While our prisons may not be literal, as Paul’s was,  God is more than able to use any limitation we experience  (whether a circumstance, relationship, or physical condition) as His platform for others to hear truth and for us to share the hope we have in spite of the difficulties we are facing. When I consider this idea, I am tempted to think that while that may be true for Paul, no one will benefit from hearing about my unexciting life.  Admittedly, my parenting experiences with a child who has a dual diagnosis of Down syndrome and autism and my struggles with depression are minor compared to Paul’s imprisonment for the gospel, but God has given me the opportunity to honor Him in the midst of the circumstances  which He ordained for my life.

In another letter, written by Peter, believers who had been scattered by persecution were reminded to continue to declare the praises of Him who called them out of darkness into His wonderful light. In the midst of their suffering, those chosen by and belonging to God were urged to live such godly lives that others would see their good deeds and glorify God.  In any situation, we can declare God’s faithfulness and loving-kindness. No matter the extent of our limitations, our ability to pray for others is not thwarted.

Although it may be imperceptible to us, the Lord is working in our circumstances bringing opportunities for His grace and truth to reach others. Whether by prayer, or through the written word, or in person, God is leveraging your limitations for the greater progress of the gospel. If you are in a season where your activities or interactions are restricted, allow your “prison” to become His platform to bring the good news of Jesus to someone else.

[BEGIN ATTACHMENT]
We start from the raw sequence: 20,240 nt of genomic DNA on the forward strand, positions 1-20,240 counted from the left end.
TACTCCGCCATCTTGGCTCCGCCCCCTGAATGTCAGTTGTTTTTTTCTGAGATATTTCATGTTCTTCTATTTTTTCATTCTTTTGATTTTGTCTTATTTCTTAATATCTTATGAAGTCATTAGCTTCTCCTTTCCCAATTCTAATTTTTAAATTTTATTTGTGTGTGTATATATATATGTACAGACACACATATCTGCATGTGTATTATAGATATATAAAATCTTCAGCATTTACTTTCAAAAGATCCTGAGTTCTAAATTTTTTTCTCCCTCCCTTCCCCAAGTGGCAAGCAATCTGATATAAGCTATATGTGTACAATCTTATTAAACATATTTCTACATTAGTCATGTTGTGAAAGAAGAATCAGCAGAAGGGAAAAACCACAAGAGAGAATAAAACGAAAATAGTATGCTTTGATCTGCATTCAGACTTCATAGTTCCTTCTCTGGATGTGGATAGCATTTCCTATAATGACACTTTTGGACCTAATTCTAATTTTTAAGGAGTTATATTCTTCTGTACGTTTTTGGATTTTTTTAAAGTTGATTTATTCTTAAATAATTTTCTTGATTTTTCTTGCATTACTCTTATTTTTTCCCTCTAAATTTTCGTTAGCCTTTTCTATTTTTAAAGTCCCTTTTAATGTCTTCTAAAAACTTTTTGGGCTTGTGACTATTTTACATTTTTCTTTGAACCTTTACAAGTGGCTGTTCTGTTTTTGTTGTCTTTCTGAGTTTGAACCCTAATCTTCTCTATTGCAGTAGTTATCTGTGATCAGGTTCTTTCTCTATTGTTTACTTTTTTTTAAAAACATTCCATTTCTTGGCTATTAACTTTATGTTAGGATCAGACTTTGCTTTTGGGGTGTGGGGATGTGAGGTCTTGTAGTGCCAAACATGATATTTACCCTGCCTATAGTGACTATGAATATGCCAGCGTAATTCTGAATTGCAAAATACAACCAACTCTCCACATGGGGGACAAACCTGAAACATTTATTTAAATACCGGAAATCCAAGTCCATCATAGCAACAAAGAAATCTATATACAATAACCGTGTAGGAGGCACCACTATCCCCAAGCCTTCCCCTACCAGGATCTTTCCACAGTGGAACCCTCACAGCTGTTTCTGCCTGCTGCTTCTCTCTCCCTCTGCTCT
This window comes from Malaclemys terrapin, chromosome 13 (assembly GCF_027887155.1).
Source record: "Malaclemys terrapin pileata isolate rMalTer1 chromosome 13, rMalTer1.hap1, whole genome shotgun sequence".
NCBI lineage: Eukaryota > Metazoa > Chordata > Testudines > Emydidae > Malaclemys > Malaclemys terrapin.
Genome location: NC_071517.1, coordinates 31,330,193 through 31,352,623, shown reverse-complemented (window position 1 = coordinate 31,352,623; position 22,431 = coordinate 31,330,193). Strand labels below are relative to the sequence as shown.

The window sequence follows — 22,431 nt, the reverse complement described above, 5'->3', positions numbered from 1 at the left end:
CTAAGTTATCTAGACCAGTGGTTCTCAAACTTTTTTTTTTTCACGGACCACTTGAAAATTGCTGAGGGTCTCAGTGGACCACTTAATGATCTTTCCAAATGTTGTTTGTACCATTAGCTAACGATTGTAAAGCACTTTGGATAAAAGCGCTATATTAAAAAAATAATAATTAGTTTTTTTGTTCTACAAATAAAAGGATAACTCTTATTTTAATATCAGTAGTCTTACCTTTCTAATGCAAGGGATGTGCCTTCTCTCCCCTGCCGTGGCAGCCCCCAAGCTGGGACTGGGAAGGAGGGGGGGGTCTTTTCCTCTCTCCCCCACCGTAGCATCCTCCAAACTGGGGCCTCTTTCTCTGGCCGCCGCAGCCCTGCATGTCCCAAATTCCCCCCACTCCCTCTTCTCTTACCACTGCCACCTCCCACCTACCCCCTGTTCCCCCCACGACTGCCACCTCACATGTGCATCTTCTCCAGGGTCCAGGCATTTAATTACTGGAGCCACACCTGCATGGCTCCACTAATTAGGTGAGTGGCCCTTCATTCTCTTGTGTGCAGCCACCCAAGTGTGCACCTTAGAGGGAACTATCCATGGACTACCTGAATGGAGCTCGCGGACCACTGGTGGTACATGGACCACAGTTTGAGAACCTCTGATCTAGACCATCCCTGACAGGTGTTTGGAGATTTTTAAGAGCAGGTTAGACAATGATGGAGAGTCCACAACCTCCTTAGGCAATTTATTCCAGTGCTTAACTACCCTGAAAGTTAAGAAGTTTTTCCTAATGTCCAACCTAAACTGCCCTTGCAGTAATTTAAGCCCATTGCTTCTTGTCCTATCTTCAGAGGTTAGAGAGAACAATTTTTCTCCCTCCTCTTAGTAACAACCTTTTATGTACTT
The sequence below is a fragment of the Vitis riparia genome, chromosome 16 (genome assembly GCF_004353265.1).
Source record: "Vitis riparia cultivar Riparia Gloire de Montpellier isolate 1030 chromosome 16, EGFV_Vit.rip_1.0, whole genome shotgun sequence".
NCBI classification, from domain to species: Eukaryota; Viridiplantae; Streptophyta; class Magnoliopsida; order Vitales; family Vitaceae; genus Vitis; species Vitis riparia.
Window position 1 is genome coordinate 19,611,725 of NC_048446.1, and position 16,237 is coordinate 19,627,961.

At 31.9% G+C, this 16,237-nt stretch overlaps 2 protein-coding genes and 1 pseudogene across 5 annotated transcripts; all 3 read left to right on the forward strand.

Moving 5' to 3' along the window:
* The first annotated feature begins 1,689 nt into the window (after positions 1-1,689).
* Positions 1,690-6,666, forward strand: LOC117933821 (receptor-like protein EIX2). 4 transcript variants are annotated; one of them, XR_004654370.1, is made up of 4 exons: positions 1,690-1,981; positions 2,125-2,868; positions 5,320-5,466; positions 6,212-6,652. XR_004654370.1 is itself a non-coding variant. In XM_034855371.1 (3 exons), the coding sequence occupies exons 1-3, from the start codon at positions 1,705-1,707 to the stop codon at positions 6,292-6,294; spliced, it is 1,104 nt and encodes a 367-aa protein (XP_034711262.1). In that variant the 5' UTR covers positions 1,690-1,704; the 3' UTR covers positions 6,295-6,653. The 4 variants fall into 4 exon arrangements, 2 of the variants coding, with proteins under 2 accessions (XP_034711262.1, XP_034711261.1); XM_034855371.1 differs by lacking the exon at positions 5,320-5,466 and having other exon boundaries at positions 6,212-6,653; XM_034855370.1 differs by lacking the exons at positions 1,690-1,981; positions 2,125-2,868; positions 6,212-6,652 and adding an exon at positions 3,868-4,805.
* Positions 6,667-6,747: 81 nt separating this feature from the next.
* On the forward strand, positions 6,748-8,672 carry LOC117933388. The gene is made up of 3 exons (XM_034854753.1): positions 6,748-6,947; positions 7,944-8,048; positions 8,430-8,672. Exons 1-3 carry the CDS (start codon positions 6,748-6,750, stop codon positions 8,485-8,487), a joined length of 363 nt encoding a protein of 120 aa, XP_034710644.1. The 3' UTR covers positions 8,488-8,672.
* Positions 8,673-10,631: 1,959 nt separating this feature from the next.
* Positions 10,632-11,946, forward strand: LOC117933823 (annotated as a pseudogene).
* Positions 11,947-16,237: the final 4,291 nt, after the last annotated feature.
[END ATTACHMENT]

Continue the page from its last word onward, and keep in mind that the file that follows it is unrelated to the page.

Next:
Should I Accept This Promotion?

Since I enjoy finding gems in sections of the Bible rarely studied, I wanted to share my excitement of discovering a few verses in Judges 9:8-13 which offer wisdom to consider today.

Our culture is filled with striving and pursing goals. But is this new? Over three thousand years ago, a parable is recorded about four different type trees who are each asked to reign as king. The olive tree, grape vine, and fig tree all decline realizing they are fulfilling the role God intended right where they are. Yet the bramble agrees to be king. 

 I am bothered by how the world (and church?) have us clamoring to attain promotions. Progressing to a higher position is rewarded with greater affluence or influence. While the path for some may be promotion, for others perhaps there a lesson from the trees. Can we say “no” to a step up because we recognize God has us in a lower place fulfilling the purpose He has?

In Ecclesiastes Chapter 2, when King Solomon considered his extensive accomplishments, he despaired concluding these attainments were all vanity as if striving after the wind.  The wisest of men recognized late in his life that without God one will not experience enjoyment or contentment, but with God there is fulfillment in the simplicity of daily meals and tasks. 

How can it be that although Solomon in his high position with great riches describes life as grievous, while Paul who is impoverished and imprisoned is filled with joy? Paul understood what eluded Solomon. Life is not about gaining more but finding contentment where God has placed us, grateful for the perhaps overlooked gifts God has placed in our lives. Whether one serves in obscurity or in the highest position, when find our identity as a beloved child of God, it is enough. We don’t need to seek a promotion because we have found our position, securely in Him.

Be steadfast, always abounding in the work of the Lord because in the Lord your labor is not in vain. 1 Corinthians 15:58

The Blue Room

I love colors. When my husband retired from the army, I wanted to paint our home in lots of bright colors since over the years the walls in our military quarters and rented homes were usually white or beige. I picked a bright blue for our downstairs bath, but when the small room was painted, I didn’t like it as much as I expected. That was 7 years ago, yet the room remains blue. Why? In my mind the effort seems like a huge wall to scale.